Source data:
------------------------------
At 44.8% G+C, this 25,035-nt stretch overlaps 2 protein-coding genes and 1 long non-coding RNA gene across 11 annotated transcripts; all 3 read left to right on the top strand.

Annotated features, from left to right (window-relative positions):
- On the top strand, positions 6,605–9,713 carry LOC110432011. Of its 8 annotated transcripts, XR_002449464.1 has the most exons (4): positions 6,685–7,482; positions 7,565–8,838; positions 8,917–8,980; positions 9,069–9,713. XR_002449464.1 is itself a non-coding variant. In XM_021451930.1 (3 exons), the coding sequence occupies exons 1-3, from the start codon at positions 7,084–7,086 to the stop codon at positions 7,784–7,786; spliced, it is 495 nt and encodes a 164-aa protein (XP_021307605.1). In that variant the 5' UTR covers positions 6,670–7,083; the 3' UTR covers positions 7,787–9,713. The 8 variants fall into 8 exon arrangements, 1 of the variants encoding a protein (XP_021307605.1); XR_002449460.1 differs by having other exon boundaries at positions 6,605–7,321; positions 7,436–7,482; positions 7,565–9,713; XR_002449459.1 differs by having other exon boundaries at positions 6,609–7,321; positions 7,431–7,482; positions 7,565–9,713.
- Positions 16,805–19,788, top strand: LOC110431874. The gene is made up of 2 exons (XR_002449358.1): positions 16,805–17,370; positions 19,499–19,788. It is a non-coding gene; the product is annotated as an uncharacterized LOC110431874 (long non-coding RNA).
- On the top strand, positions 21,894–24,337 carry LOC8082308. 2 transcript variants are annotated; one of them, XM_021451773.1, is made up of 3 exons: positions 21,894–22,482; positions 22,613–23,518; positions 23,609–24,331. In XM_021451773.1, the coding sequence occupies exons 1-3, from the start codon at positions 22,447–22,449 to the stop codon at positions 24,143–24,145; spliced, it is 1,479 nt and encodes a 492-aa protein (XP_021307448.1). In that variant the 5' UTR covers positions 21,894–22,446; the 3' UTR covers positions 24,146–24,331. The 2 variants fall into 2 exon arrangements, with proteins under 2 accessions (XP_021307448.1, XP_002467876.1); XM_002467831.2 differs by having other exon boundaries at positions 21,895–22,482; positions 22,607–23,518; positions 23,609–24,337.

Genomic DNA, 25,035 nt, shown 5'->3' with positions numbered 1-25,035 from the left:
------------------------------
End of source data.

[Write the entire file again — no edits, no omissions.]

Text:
At 44.8% G+C, this 25,035-nt stretch overlaps 2 protein-coding genes and 1 long non-coding RNA gene across 11 annotated transcripts; all 3 read left to right on the top strand.

Annotated features, from left to right (window-relative positions):
- On the top strand, positions 6,605–9,713 carry LOC110432011. Of its 8 annotated transcripts, XR_002449464.1 has the most exons (4): positions 6,685–7,482; positions 7,565–8,838; positions 8,917–8,980; positions 9,069–9,713. XR_002449464.1 is itself a non-coding variant. In XM_021451930.1 (3 exons), the coding sequence occupies exons 1-3, from the start codon at positions 7,084–7,086 to the stop codon at positions 7,784–7,786; spliced, it is 495 nt and encodes a 164-aa protein (XP_021307605.1). In that variant the 5' UTR covers positions 6,670–7,083; the 3' UTR covers positions 7,787–9,713. The 8 variants fall into 8 exon arrangements, 1 of the variants encoding a protein (XP_021307605.1); XR_002449460.1 differs by having other exon boundaries at positions 6,605–7,321; positions 7,436–7,482; positions 7,565–9,713; XR_002449459.1 differs by having other exon boundaries at positions 6,609–7,321; positions 7,431–7,482; positions 7,565–9,713.
- Positions 16,805–19,788, top strand: LOC110431874. The gene is made up of 2 exons (XR_002449358.1): positions 16,805–17,370; positions 19,499–19,788. It is a non-coding gene; the product is annotated as an uncharacterized LOC110431874 (long non-coding RNA).
- On the top strand, positions 21,894–24,337 carry LOC8082308. 2 transcript variants are annotated; one of them, XM_021451773.1, is made up of 3 exons: positions 21,894–22,482; positions 22,613–23,518; positions 23,609–24,331. In XM_021451773.1, the coding sequence occupies exons 1-3, from the start codon at positions 22,447–22,449 to the stop codon at positions 24,143–24,145; spliced, it is 1,479 nt and encodes a 492-aa protein (XP_021307448.1). In that variant the 5' UTR covers positions 21,894–22,446; the 3' UTR covers positions 24,146–24,331. The 2 variants fall into 2 exon arrangements, with proteins under 2 accessions (XP_021307448.1, XP_002467876.1); XM_002467831.2 differs by having other exon boundaries at positions 21,895–22,482; positions 22,607–23,518; positions 23,609–24,337.

Genomic DNA, 25,035 nt, shown 5'->3' with positions numbered 1-25,035 from the left: